George Lucas Educational Foundation

Opening Our Doors: Teacher Learning Communities

Opening Our Doors: Teacher Learning Communities

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Teacher Learning Communities are not a new concept. Teachers are often required to develop action plans and report to their colleagues about their progress in the classroom. Colleagues provide feedback, and then, they give suggestions (Dyer, 2014).  As an elementary school teacher, I spent forty-five minutes every week in a meeting room where my other grade level colleagues shared ideas about teacher. This can be enriching, but I believe that for schools with low performing students, teachers need to change the way we think about learning communities.

An “open door policy” in classrooms gives teachers an opportunity to assist each other more than simply giving reports in a meeting. This means that kindergarten teachers should be welcome to entering a fourth grade classroom and sharing their knowledge of teaching. I believe that classrooms increase in student and teacher performance when there are open doors to which all teachers are welcome to assist, facilitate, and provide feedback.            When we close our doors at 8 p.m. and opening them only for administration to appraise our teaching, what are we gaining? Administration can assist our teaching style. Personally, I had a principal who was a wonderful guide and mentor for my career. However, that was not the only vehicle that I used to aid my teaching. My teaching improved by observing and working with other teachers in their classrooms.

At my school, my team teacher realized that our learning community meetings were not enough. As teachers, we can “hit a brick wall” so often that we can become discouraged. Our scope of reference can be limited, because in our professions, we spend most of our day with the students. Therefore, we need opportunities to expand our thinking and find innovative ideas to instruct our students. In my school, we knew that our population of students responded favorably to certain strategies more than others. Our population included almost 99% Hispanics who were LEP and lived at or below the level of poverty.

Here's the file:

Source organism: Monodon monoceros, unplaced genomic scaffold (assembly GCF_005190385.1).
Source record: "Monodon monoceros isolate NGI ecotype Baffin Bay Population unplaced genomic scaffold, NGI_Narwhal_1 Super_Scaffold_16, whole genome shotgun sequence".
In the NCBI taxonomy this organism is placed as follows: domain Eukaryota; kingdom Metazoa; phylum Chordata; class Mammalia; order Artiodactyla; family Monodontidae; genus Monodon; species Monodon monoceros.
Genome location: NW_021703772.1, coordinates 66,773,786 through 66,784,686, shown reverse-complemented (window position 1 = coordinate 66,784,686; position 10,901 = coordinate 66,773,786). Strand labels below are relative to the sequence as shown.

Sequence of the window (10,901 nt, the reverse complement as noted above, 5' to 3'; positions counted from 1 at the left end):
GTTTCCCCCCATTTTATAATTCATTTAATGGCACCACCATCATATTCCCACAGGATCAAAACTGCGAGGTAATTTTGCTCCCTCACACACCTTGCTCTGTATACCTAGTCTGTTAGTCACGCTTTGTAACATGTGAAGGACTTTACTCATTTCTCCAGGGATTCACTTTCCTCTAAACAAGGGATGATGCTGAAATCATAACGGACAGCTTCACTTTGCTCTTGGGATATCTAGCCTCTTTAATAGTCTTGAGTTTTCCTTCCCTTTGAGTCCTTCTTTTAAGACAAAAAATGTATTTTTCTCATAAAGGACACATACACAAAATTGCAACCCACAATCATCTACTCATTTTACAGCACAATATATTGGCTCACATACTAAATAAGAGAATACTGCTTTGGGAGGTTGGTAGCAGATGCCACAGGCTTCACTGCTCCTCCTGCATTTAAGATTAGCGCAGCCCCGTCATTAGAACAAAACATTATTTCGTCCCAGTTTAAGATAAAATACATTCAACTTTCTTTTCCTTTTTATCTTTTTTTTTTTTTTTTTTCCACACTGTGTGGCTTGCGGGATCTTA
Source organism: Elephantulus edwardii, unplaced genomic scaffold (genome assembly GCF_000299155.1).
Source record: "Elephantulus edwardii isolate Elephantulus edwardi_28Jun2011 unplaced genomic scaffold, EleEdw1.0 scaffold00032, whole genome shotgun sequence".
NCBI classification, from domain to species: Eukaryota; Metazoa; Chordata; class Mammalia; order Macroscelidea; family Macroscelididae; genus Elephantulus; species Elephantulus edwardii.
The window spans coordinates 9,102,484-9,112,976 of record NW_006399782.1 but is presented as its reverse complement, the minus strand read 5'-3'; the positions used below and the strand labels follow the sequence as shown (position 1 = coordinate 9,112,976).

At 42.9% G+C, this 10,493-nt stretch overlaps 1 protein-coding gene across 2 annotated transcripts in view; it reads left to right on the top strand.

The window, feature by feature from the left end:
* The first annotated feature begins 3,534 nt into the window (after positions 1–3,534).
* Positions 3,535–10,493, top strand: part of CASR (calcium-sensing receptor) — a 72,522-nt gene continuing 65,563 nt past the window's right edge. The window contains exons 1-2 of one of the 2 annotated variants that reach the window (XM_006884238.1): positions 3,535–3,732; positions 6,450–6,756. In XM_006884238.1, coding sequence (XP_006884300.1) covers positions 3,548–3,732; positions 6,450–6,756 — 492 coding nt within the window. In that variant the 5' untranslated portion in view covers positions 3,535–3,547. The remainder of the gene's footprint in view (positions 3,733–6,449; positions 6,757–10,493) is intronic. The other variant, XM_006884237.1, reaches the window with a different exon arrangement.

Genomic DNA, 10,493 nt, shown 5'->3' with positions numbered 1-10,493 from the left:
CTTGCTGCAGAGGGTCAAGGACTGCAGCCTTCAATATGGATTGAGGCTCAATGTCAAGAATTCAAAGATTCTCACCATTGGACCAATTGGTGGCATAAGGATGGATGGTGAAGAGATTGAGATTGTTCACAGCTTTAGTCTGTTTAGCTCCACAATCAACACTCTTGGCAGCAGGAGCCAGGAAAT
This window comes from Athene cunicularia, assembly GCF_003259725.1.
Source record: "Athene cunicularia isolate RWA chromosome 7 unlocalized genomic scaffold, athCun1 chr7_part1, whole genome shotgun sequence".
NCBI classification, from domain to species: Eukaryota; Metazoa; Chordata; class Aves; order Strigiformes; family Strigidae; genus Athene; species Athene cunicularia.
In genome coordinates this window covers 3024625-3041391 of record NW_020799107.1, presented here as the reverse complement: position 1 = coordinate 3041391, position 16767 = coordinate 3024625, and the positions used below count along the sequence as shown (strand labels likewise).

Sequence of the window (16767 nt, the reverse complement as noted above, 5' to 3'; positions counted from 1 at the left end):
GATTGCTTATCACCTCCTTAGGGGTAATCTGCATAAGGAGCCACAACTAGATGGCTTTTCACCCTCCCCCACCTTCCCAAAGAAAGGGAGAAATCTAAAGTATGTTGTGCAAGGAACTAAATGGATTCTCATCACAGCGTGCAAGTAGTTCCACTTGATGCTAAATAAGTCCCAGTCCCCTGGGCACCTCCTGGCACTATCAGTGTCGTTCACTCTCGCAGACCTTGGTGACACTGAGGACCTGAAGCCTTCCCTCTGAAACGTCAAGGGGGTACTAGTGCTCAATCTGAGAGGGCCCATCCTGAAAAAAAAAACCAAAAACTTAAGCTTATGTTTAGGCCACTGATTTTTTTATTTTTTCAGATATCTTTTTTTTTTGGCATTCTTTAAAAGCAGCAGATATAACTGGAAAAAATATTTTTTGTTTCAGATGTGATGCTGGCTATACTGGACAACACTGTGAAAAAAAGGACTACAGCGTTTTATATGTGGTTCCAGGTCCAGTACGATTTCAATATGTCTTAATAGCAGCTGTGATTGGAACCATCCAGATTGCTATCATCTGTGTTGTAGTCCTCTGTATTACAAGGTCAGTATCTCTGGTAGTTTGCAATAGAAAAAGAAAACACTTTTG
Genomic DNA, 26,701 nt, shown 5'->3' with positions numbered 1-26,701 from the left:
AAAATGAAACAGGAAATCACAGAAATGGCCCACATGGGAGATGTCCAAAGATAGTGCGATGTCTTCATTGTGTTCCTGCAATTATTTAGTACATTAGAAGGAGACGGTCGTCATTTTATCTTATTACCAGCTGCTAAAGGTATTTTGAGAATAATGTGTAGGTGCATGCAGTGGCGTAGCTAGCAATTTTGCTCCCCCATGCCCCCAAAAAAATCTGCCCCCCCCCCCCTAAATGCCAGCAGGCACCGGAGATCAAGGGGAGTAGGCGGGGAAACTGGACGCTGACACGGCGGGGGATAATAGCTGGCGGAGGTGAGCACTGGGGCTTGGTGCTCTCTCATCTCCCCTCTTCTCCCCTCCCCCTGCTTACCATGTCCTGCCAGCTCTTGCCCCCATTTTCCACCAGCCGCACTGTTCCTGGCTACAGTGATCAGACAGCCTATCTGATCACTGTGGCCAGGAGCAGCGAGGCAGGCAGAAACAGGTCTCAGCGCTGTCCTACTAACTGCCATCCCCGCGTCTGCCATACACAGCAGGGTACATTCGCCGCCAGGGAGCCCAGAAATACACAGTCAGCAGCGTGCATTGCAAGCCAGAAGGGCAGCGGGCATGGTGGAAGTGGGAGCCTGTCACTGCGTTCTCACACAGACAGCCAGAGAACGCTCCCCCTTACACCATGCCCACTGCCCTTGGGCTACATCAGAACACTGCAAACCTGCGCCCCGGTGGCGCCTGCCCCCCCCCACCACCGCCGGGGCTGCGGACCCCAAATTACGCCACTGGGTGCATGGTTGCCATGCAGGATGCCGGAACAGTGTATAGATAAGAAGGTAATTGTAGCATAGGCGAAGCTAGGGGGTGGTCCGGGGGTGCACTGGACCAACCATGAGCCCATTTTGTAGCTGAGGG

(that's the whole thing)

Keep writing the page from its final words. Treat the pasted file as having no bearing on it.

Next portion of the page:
My colleague spoke with our administrator, and the school developed a program for teachers to collaborate. In this teacher collaboration program, the teachers would first meet as a grade level. In this meeting, the teachers would discuss a specific teaching practice and how it might be implemented in a classroom. Then, the teachers would observe a classroom environment in the school. In this environment, the students were learning, and the teacher was a facilitator of the classroom. Next, the team would take notes individually and debrief about what insights they gained. This part of the process was invaluable, because teachers were able to learn from each other.

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Laura Thomas's picture
Laura Thomas
Director, Antioch University New England Center for School Renewal, Author of Facilitating Authentic Learning, Director of the Antioch Critical Skills Program; Elementary Library Media Specialist

I so appreciate this post! We've been using the Critical Friends Group model for years ( for many of the same reasons. So many good tools there- and anything that gets teachers collaborating is a good thing in my book!

Dan Callahan's picture
Dan Callahan
Professional Learning Specialist, Edcamper, Graduate Professor

Hi Mary,
I love this! It's so great to see teachers taking their professional learning into their own hands in such a meaningful and powerful way. What in particular are things that you or your team members have learned by moving to this model?

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